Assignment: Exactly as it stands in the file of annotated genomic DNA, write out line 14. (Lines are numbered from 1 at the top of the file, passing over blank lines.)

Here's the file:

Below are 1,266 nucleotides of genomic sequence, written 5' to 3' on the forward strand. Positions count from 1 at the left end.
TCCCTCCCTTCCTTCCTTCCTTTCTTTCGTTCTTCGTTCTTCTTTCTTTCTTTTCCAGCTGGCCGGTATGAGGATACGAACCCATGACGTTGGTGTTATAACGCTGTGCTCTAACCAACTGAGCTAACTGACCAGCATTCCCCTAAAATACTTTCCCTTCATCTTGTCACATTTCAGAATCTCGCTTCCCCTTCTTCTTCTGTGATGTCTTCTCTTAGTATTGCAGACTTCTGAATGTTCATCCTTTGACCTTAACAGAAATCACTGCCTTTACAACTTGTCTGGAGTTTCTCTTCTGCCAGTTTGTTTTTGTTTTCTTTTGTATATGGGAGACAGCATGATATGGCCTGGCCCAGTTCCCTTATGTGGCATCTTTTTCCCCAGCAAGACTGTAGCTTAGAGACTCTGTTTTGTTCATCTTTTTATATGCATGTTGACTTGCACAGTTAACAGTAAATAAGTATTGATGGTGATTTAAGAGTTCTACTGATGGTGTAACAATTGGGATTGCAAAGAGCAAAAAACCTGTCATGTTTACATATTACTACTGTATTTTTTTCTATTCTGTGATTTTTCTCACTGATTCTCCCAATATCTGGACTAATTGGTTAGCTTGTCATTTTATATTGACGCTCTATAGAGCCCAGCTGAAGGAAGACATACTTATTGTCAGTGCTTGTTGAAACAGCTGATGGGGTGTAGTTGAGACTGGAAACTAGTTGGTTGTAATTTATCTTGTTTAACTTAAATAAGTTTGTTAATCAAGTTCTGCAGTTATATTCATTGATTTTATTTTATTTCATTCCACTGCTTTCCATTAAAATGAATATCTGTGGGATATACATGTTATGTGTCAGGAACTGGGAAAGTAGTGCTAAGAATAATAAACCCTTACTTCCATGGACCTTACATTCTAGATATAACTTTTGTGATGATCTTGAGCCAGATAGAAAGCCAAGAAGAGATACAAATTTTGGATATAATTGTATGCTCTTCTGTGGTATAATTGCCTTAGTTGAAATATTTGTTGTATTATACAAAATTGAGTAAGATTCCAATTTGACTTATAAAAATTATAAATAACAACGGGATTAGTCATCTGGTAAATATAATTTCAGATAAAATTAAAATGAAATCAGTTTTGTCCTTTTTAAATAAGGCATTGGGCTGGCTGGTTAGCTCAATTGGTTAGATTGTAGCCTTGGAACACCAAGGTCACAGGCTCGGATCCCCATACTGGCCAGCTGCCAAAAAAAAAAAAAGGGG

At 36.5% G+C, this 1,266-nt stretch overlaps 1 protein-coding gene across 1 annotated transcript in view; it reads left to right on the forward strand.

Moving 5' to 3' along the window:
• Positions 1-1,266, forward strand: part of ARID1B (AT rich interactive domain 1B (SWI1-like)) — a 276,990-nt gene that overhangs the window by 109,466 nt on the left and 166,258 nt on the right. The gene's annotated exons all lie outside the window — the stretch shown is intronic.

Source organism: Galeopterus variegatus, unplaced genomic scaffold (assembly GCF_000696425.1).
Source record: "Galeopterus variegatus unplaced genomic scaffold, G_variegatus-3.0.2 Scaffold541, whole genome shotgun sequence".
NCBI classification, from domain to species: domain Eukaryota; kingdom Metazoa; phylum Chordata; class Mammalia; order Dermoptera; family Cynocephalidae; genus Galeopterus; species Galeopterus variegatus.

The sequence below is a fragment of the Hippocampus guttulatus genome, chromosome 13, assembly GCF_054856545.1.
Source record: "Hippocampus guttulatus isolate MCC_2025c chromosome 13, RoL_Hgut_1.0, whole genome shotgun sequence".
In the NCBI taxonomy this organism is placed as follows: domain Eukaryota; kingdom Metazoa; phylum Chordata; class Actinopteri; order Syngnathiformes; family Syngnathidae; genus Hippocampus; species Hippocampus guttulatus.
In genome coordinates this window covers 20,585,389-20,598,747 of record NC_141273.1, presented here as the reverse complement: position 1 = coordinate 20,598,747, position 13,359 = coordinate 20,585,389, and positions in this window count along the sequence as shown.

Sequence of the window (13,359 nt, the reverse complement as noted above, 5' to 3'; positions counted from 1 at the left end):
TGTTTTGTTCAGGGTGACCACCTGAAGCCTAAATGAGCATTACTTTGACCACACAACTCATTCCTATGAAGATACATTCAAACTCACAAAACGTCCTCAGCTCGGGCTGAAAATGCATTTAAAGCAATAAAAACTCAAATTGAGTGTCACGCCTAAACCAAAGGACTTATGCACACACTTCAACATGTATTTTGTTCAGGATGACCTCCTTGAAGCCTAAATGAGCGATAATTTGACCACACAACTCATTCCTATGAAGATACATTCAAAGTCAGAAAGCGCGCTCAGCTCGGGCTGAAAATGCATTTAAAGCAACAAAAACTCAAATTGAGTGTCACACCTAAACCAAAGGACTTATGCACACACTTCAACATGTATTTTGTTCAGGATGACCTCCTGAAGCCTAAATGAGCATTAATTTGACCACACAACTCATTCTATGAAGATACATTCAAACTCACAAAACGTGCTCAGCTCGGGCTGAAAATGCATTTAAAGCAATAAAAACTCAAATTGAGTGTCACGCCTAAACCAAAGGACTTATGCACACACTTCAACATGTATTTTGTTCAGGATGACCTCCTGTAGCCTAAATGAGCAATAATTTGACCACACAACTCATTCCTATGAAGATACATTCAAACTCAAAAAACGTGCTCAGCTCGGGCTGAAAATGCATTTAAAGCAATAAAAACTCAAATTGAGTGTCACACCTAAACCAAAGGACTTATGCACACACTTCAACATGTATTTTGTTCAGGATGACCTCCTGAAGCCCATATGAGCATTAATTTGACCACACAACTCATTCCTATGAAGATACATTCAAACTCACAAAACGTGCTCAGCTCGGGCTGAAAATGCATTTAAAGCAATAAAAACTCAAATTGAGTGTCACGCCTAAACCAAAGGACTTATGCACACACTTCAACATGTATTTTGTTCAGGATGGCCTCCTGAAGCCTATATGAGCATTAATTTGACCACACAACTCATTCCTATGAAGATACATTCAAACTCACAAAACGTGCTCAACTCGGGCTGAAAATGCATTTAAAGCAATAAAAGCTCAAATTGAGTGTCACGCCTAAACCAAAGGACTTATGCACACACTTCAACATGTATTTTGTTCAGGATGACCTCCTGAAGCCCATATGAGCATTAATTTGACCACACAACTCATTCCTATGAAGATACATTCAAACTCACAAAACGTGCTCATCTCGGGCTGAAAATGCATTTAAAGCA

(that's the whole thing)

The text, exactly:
TGTTTTGTTCAGGGTGACCACCTGAAGCCTAAATGAGCATTACTTTGACCACACAACTCATTCCTATGAAGATACATTCAAACTCACAAAACGTCCTCAGCTCGGGCTGAAAATGCATTTAAAGCAATAAAAACTCAAATTGAGTGTCACGCCTAAACCAAAGGACTTATGCACACACTTCAACATGTATTTTGTTCAGGATGACCTCCTTGAAGCCTAAATGAGCGATAATTTGACCACACAACTCATTCCTATGAAGATACATTCAAAGTCAGAAAGCGCGCTCAGCTCGGGCTGAAAATGCATTTAAAGCAACAAAAACTCAAATTGAGTGTCACACCTAAACCAAAGGACTTATGCACACACTTCAACATGTATTTTGTTCAGGATGACCTCCTGAAGCCTAAATGAGCATTAATTTGACCACACAACTCATTCTATGAAGATACATTCAAACTCACAAAACGTGCTCAGCTCGGGCTGAAAATGCATTTAAAGCAATAAAAACTCAAATTGAGTGTCACGCCTAAACCAAAGGACTTATGCACACACTTCAACATGTATTTTGTTCAGGATGACCTCCTGTAGCCTAAATGAGCAATAATTTGACCACACAACTCATTCCTATGAAGATACATTCAAACTCAAAAAACGTGCTCAGCTCGGGCTGAAAATGCATTTAAAGCAATAAAAACTCAAATTGAGTGTCACACCTAAACCAAAGGACTTATGCACACACTTCAACATGTATTTTGTTCAGGATGACCTCCTGAAGCCCATATGAGCATTAATTTGACCACACAACTCATTCCTATGAAGATACATTCAAACTCACAAAACGTGCTCAGCTCGGGCTGAAAATGCATTTAAAGCAATAAAAACTCAAATTGAGTGTCACGCCTAAACCAAAGGACTTATGCACACACTTCAACATGTATTTTGTTCAGGATGGCCTCCTGAAGCCTATATGAGCATTAATTTGACCACACAACTCATTCCTATGAAGATACATTCAAACTCACAAAACGTGCTCAACTCGGGCTGAAAATGCATTTAAAGCAATAAAAGCTCAAATTGAGTGTCACGCCTAAACCAAAGGACTTATGCACACACTTCAACATGTATTTTGTTCAGGATGACCTCCTGAAGCCCATATGAGCATTAATTTGACCACACAACTCATTCCTATGAAGATACATTCAAACTCACAAAACGTGCTCATCTCGGGCTGAAAATGCATTTAAAGCA